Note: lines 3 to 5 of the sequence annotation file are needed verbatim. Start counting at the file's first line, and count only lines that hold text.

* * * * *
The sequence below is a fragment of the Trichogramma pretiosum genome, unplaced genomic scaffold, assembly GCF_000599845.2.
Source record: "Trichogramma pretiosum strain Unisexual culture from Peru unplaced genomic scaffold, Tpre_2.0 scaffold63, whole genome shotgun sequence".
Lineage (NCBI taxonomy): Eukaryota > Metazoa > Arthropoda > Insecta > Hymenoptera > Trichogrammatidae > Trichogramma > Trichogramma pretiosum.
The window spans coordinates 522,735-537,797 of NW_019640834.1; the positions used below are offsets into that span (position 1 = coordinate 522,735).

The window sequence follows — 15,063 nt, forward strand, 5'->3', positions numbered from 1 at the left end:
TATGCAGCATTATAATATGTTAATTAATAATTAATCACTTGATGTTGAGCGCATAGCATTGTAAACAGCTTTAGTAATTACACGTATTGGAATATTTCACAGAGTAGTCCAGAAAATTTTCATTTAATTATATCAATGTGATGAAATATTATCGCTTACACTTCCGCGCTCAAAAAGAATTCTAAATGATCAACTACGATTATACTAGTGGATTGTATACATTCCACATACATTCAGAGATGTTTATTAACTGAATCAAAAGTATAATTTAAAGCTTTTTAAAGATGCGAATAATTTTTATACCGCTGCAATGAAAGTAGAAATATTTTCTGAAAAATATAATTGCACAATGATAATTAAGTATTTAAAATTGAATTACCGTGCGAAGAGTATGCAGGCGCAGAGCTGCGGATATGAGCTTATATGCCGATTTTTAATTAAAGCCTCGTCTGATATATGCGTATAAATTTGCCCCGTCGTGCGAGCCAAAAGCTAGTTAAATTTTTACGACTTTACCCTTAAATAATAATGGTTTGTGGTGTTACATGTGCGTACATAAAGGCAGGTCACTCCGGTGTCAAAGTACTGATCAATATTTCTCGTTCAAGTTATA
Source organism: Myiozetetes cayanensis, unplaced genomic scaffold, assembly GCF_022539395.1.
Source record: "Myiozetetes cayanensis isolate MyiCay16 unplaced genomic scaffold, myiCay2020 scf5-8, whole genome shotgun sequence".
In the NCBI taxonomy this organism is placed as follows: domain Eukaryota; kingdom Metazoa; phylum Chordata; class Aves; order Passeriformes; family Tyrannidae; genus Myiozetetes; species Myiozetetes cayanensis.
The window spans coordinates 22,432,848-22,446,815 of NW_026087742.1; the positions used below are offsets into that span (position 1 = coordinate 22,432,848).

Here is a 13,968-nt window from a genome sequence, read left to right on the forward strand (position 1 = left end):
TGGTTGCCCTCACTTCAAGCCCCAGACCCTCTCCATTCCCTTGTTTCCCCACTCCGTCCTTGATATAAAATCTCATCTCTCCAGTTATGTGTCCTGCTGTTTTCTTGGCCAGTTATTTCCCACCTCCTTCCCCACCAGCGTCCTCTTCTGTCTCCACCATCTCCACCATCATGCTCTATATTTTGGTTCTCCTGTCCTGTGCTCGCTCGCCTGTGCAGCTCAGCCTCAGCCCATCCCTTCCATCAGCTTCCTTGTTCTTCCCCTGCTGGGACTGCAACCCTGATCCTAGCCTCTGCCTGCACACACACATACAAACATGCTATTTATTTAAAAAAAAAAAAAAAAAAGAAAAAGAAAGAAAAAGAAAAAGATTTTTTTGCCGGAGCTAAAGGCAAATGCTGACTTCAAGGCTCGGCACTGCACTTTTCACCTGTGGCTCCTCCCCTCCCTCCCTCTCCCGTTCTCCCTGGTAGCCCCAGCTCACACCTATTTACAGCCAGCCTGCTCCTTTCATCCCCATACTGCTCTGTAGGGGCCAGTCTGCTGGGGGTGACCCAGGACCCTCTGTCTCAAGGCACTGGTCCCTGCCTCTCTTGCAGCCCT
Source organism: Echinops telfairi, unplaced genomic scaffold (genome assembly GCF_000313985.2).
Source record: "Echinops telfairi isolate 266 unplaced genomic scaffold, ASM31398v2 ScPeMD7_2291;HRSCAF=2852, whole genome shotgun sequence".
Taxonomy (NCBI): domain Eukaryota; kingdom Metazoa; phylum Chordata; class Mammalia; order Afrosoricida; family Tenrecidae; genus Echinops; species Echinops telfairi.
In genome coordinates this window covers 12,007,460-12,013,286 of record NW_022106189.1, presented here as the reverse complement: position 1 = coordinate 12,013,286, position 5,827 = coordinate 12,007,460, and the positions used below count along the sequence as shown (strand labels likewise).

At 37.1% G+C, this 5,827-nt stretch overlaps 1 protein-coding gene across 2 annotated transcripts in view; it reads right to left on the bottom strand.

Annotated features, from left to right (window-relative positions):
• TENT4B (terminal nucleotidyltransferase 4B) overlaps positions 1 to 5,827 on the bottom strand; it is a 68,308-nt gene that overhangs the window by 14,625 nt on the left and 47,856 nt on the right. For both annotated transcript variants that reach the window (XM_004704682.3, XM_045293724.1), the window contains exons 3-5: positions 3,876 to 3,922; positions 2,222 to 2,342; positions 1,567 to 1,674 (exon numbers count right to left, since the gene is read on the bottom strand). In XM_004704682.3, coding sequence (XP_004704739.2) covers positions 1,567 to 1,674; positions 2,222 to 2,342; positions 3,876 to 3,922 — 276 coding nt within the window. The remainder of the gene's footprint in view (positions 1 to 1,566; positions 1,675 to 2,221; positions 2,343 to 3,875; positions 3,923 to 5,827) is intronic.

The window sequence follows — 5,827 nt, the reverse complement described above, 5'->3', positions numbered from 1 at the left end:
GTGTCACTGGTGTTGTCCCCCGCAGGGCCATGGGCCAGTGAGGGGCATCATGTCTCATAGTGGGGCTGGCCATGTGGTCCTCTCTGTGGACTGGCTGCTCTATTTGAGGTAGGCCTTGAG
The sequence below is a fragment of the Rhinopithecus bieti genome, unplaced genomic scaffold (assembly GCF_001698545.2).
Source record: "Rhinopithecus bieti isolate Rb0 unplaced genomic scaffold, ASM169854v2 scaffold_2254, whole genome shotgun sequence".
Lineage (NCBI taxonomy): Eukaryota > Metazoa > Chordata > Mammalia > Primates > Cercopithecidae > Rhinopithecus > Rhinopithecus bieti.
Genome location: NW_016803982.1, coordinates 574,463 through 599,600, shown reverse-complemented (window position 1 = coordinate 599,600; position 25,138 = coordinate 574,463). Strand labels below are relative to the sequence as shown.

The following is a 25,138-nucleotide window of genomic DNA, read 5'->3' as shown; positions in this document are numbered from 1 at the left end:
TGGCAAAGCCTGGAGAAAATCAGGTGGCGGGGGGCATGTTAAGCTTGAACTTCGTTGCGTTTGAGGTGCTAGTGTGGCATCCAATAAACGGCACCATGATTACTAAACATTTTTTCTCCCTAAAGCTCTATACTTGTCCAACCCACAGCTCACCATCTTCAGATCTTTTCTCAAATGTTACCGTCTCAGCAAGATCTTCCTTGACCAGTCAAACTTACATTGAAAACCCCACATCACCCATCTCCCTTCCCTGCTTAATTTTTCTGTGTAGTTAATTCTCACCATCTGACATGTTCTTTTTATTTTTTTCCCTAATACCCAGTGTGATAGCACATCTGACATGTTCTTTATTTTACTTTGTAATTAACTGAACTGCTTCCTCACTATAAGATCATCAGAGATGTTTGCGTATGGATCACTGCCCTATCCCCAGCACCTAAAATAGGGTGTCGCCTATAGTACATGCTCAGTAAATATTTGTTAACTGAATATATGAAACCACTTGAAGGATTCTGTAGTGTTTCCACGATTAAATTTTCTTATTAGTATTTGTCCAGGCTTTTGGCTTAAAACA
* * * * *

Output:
Lineage (NCBI taxonomy): Eukaryota > Metazoa > Arthropoda > Insecta > Hymenoptera > Trichogrammatidae > Trichogramma > Trichogramma pretiosum.
The window spans coordinates 522,735-537,797 of NW_019640834.1; the positions used below are offsets into that span (position 1 = coordinate 522,735).

The window sequence follows — 15,063 nt, forward strand, 5'->3', positions numbered from 1 at the left end: